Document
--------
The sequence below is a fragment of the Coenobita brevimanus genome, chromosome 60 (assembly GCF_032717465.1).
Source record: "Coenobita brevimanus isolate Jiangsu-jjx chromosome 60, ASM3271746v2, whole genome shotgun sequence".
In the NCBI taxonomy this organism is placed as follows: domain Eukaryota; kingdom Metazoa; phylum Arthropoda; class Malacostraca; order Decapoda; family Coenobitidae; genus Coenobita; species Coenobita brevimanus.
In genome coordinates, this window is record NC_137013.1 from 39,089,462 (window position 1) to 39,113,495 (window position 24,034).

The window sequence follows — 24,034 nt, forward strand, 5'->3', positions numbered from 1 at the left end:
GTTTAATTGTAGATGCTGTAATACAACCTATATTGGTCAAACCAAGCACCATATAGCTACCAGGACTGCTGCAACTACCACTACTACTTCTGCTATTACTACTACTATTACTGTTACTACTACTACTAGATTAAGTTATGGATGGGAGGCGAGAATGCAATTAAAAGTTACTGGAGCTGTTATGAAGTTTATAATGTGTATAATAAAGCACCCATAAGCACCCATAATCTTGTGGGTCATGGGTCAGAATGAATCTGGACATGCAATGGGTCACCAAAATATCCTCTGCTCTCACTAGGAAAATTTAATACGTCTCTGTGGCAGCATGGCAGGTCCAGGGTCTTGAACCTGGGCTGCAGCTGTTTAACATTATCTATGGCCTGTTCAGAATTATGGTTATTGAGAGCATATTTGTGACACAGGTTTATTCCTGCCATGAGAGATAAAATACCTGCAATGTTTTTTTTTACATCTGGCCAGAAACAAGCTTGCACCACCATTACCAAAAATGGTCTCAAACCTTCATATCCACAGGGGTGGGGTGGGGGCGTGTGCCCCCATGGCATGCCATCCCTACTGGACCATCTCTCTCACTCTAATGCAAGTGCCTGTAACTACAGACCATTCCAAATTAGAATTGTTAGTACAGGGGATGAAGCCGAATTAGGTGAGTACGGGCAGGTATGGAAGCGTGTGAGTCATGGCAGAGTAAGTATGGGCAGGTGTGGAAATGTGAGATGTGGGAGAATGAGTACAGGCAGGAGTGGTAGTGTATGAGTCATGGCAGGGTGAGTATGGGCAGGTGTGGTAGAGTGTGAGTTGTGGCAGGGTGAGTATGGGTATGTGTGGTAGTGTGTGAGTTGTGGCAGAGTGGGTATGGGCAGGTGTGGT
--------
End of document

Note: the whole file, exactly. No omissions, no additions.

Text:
The sequence below is a fragment of the Coenobita brevimanus genome, chromosome 60 (assembly GCF_032717465.1).
Source record: "Coenobita brevimanus isolate Jiangsu-jjx chromosome 60, ASM3271746v2, whole genome shotgun sequence".
In the NCBI taxonomy this organism is placed as follows: domain Eukaryota; kingdom Metazoa; phylum Arthropoda; class Malacostraca; order Decapoda; family Coenobitidae; genus Coenobita; species Coenobita brevimanus.
In genome coordinates, this window is record NC_137013.1 from 39,089,462 (window position 1) to 39,113,495 (window position 24,034).

The window sequence follows — 24,034 nt, forward strand, 5'->3', positions numbered from 1 at the left end:
GTTTAATTGTAGATGCTGTAATACAACCTATATTGGTCAAACCAAGCACCATATAGCTACCAGGACTGCTGCAACTACCACTACTACTTCTGCTATTACTACTACTATTACTGTTACTACTACTACTAGATTAAGTTATGGATGGGAGGCGAGAATGCAATTAAAAGTTACTGGAGCTGTTATGAAGTTTATAATGTGTATAATAAAGCACCCATAAGCACCCATAATCTTGTGGGTCATGGGTCAGAATGAATCTGGACATGCAATGGGTCACCAAAATATCCTCTGCTCTCACTAGGAAAATTTAATACGTCTCTGTGGCAGCATGGCAGGTCCAGGGTCTTGAACCTGGGCTGCAGCTGTTTAACATTATCTATGGCCTGTTCAGAATTATGGTTATTGAGAGCATATTTGTGACACAGGTTTATTCCTGCCATGAGAGATAAAATACCTGCAATGTTTTTTTTTACATCTGGCCAGAAACAAGCTTGCACCACCATTACCAAAAATGGTCTCAAACCTTCATATCCACAGGGGTGGGGTGGGGGCGTGTGCCCCCATGGCATGCCATCCCTACTGGACCATCTCTCTCACTCTAATGCAAGTGCCTGTAACTACAGACCATTCCAAATTAGAATTGTTAGTACAGGGGATGAAGCCGAATTAGGTGAGTACGGGCAGGTATGGAAGCGTGTGAGTCATGGCAGAGTAAGTATGGGCAGGTGTGGAAATGTGAGATGTGGGAGAATGAGTACAGGCAGGAGTGGTAGTGTATGAGTCATGGCAGGGTGAGTATGGGCAGGTGTGGTAGAGTGTGAGTTGTGGCAGGGTGAGTATGGGTATGTGTGGTAGTGTGTGAGTTGTGGCAGAGTGGGTATGGGCAGGTGTGGT